Morning Bell: Congress’ Historic Decision to Ignore Its Basic Duty
Mike Brownfield /
House Majority Leader Steny Hoyer (D-MD) once said that the “most basic responsibility of governing is to pass a budget.” Yesterday it became clear that Congress has decided to shirk that responsibility, as word broke that the House likely will not pass a budget resolution for the first time since the modern budget process was created in 1974.
That’s earthshaking news, especially given the ballooning federal spending, which soared to an $82.69 billion deficit in April, a projected $1.5 trillion deficit in 2010, and even more deficits as far as the eye can see. Like any American’s household budget that tracks income and expenses, budget resolutions set a framework for Congress’ taxing and spending. But it’s a framework that the leadership in the House would rather do without.
The news came from Rep. Hoyer himself, who said “It’s difficult to pass budgets in election years because they reflect what the [fiscal] status is.” In other words, with November looming on the horizon, the left doesn’t want their constituents to realize just how much Congress is spending and how high taxes will go.
Heritage’s Brian Riedl explains:
Members of Congress are likely hesitant to show the American people how seriously they have damaged America’s current long-term budget picture. This Congress has refused to pare back runaway spending and deficits, and many of its Members may now hesitate to pass a budget resolution that shows the resulting trillion-dollar deficits. Instead, Congress is likely to try burying this vital issue in this election year.
Speaker Nancy Pelosi (D-CA) tepidly acknowledged election year fears yesterday when she said, “There’s no question there is, at this moment, an anti-incumbent mood.” With 93% of Americans calling the federal deficit a “crisis” or a “major problem,” it might make sense for Congress to consider putting two-and-two together, recognize there’s a reason Americans aren’t happy with their performance, and exercise some leadership in righting the country’s fiscal ship.
Instead, Congressional leadership and President Barack Obama are abdicating their authority and putting America’s financial future in the hands of an unelected deficit commission tasked with making decisions on taxing and spending. The commission, though, is focused on long-term issues and doesn’t meet until well after the FY 2011 spending bills are due.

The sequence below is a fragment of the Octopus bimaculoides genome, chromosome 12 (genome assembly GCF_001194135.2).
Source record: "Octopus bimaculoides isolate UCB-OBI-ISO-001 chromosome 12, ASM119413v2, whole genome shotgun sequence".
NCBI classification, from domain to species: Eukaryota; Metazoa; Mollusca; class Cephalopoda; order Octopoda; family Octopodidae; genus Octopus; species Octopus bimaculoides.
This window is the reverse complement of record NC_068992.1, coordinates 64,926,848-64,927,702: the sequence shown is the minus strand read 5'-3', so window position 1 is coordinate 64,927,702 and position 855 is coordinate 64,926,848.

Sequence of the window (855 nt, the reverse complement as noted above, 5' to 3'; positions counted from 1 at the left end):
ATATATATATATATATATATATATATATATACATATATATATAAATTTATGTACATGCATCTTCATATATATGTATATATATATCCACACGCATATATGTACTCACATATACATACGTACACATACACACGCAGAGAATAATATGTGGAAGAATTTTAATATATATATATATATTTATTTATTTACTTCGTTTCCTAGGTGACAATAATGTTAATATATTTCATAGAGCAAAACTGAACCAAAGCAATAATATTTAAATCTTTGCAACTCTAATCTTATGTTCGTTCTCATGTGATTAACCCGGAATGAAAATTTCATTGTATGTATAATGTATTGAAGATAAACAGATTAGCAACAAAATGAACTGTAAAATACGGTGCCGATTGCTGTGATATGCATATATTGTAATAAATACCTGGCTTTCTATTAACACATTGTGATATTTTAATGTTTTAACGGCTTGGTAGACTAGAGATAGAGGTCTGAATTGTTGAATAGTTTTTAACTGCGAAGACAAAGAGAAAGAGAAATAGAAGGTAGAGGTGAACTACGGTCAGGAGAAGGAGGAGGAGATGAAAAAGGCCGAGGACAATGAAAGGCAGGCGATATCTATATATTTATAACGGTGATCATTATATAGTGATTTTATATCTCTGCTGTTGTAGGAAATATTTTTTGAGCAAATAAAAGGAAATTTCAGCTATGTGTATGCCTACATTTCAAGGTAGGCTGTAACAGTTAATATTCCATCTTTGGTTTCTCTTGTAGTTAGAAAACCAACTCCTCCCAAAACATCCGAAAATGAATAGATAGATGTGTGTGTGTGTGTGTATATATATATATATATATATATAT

That leaves America in a lurch. Riedl explains that the failure to pass a budget resolution prevents Congress from capping discretionary spending for FY2011, and it’s an indication that Congress won’t find a way to limit runaway entitlement spending. It also means that other priorities, such as extending the 2001 and 2003 tax cuts will fall by the wayside, leading to steep tax hikes, all while America is in the midst of a recession.
In the middle of this leadership vacuum, President Obama is touring the country in an attempt to convince the American people that his economic policies have steered the economy in the right direction. Yesterday in Buffalo he said:
I knew that if we didn’t act boldly and quickly — if we didn’t defy the politics of the moment and do what was necessary — we would have risked an even greater disaster.”
There are 172 days left until the November election, which leaves Congress time to act boldly and quickly, to do what is necessary to take up its “most basic responsibility,” pass a budget resolution, get a grip on spending and set a course for the United States’ fiscal future. To sit back and do nothing would truly risk that greater disaster.
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